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Economic development and regeneration – Where next?

On 4 February the Communities and Local Government Select Committee launched an inquiry into regeneration.  It follows the publication in January 2011 of the CLG document: Regeneration to enable growth – What government is doing in support of community-led regeneration.

This says that the government is doing the following:
•    reforming and decentralising public services;
•    providing powerful incentives that drive growth;
•    removing barriers that hinder local ambitions; and
•    providing targeted investment and reform to strengthen the infrastructure for growth and regeneration and to support the most vulnerable.

So, what role for economic development and regeneration practitioners in all of that?

Reforming and decentralising is all about empowering local areas to do things their way.  I can see this influencing the delivery of a host of public services, some of them central to regeneration, such as policing and healthcare. In the context of the Work Programme, will there be much of a role for local support or will the emphasis be on getting numbers through the system?  And will the mooted changes to the planning system result in radical re-designations of land use in support of local economic development?

Incentives for growth focus largely on housing, either directly in terms of development or indirectly in terms of some of the proceeds of development (windfall and ongoing).  It’s also here that LEPs get a mention.  They will: ‘be working across real economic geographies to drive economic growth and ensure that decisions are made locally’. Apparently.  At least the Homes and Communities Agency offers some meaningful resources to help boost growth.   This looks like it will include RDA land and property assets, although I believe some regional LEP partnerships have their eyes on these as well.

Removing barriers is planning again, plus a bit of Tax Increment Financing, otherwise known as TIF or TIFin.  Unfortunately, I very much doubt that it will be as much fun as Sid James’ definition of TIFin in Carry on up the Khyber.  And there’s a reference you weren’t expecting.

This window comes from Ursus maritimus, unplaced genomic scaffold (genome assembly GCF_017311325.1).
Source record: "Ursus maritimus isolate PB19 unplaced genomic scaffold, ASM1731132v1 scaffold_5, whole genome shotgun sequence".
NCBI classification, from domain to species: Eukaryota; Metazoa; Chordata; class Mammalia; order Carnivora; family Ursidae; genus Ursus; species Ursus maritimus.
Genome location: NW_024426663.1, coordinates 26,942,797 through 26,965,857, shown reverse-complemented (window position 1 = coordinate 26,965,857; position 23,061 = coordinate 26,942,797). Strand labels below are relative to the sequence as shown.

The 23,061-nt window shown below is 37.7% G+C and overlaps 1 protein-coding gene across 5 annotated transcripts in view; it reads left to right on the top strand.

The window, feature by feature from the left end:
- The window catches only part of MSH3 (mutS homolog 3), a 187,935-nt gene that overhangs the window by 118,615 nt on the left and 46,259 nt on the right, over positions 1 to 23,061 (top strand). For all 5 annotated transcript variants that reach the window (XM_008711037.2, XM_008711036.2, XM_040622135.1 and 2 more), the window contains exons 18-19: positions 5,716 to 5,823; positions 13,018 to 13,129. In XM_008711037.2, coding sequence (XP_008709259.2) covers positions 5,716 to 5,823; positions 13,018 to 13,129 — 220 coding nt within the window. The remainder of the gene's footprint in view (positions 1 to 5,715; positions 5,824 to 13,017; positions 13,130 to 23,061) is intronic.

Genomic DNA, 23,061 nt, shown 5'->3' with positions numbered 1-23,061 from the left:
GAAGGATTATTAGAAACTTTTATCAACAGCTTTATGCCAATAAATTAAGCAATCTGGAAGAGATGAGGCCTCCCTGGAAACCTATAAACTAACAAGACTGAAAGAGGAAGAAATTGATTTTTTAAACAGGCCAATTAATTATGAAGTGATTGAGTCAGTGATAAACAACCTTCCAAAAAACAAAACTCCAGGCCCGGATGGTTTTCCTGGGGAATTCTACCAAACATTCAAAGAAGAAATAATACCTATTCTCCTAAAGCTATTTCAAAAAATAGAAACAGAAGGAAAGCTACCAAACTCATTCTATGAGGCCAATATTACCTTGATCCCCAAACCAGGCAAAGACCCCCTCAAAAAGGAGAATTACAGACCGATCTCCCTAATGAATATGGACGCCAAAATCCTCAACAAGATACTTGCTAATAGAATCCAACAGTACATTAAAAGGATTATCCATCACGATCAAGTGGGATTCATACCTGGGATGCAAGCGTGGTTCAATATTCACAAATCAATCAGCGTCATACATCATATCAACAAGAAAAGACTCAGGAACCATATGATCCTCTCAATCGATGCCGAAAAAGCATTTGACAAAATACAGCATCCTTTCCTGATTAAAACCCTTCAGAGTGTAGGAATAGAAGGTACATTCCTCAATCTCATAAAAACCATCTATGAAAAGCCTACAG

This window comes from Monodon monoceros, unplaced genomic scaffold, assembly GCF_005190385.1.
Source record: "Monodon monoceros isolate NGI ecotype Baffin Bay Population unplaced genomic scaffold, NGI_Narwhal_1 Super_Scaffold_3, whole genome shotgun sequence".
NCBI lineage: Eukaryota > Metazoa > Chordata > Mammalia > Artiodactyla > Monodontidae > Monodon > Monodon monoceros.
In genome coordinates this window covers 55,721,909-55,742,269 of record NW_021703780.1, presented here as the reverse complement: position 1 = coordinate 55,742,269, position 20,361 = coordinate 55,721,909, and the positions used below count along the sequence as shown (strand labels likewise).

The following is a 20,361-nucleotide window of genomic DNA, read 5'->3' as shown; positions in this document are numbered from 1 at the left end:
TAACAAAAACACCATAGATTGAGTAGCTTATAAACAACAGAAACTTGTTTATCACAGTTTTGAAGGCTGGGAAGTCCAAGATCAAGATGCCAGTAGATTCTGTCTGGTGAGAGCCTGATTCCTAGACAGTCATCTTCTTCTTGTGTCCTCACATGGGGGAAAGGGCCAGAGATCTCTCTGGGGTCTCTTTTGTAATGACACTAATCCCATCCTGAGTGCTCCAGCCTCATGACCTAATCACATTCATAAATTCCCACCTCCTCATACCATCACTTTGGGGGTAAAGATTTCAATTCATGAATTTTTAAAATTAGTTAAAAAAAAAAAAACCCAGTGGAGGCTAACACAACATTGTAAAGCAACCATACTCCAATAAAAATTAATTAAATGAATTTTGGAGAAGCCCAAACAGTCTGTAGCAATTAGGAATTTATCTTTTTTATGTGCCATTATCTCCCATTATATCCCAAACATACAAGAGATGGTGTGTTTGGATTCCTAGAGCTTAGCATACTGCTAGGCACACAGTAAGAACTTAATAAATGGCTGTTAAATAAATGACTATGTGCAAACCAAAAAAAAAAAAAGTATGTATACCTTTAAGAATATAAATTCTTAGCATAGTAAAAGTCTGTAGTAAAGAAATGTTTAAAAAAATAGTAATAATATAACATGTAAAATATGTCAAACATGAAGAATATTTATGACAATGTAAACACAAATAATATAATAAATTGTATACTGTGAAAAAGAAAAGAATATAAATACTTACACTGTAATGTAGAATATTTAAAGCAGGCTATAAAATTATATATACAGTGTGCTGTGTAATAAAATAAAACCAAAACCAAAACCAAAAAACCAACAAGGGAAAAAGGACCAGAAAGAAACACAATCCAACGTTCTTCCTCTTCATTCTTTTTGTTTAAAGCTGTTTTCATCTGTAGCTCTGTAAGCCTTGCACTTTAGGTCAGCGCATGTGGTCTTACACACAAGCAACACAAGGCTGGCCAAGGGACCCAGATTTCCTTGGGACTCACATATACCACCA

And finally, targeted investment.  In workspace for small businesses?  Strategic development sites?  Business support?  Inward investment promotion?  Training?  No.  Try High Speed 2, Crossrail, Olympic Park and housing.  On a more positive note (for most IED members), there is the Regional Growth Fund, and investment in adult skills through the Early Intervention Grant and the Fairness Premium.

Altogether though, not much encouragement for those working in economic development and regeneration in either the public or private sectors (outside of transport infrastructure and housing development).  Which is why IED will be arguing for the following:
•    Help for business start ups – based on a need to ensure that those wishing to start or grow a business, as well as those battling for survival, have ready access to the types of good quality business advice that will help them to achieve their goals.
•    Reinforcement of the business support infrastructure – given the importance of investing in economic development as a catalyst for economic growth and to refine approaches to make them even better suited to current and future needs.
•    A focus on Neighbourhood Renewal – to build on the good practice evidenced by the more successful area-based regeneration programmes.
•    Local solutions to worklessness – providing appropriate support and assistance to those concerned as well value for money to the taxpayer.
•    Boosting town and city centres – to develop innovative and relatively low cost strategies to help revitalise our town and city centres.
•    A strategy for sustainable growth – to exploit opportunities afforded by ‘green’ technologies, to develop public procurement systems that work for rather than against businesses rooted in local communities and to ensure that people from all communities can participate in and contribute towards the generation of economic growth.

If you have a view, you’ve got until 18 March to let the Committee know.

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Edward B Thompson
Edward B Thompson
13 years ago

Thanks for this write up on what next for economic development and regeneration in our local areas. It’s obvious that Govt is not ready to stimulate growth and development if it’s going to involve financial commitment. As discussed the way forward is not arms length governance and indirectly removing the structures that generates localism. We must look at both sectors objectively and ask questions what are we trying to accomplish by our action or inaction. Localities are not immobile entities or organisations that are just waiting for big society day to be stimulated but are organisms that live and strives and will die prematurely if not nurtured properly. We cannot say we value decentralisation and big society structures and then stifle the very means for encouraging localism. Maslow’s hierarchy of needs and the common knowledge that all organisms needs food, movement, touch, sight shelter, warmth, water & breath. All these needs confirm that they are living and will grow and develop. once one or two of these essential needs are not met fully the organism begins to show signs of abnormality and growth and development is adversely effected. The govt measures so far is retarding growth and development in our localities. Living organisms cannot sustain sudden adverse series of change. We must assess the social impact of the sudden changes being introduced in our localities. Edward B Thompson, M.Sc Geography & Planning

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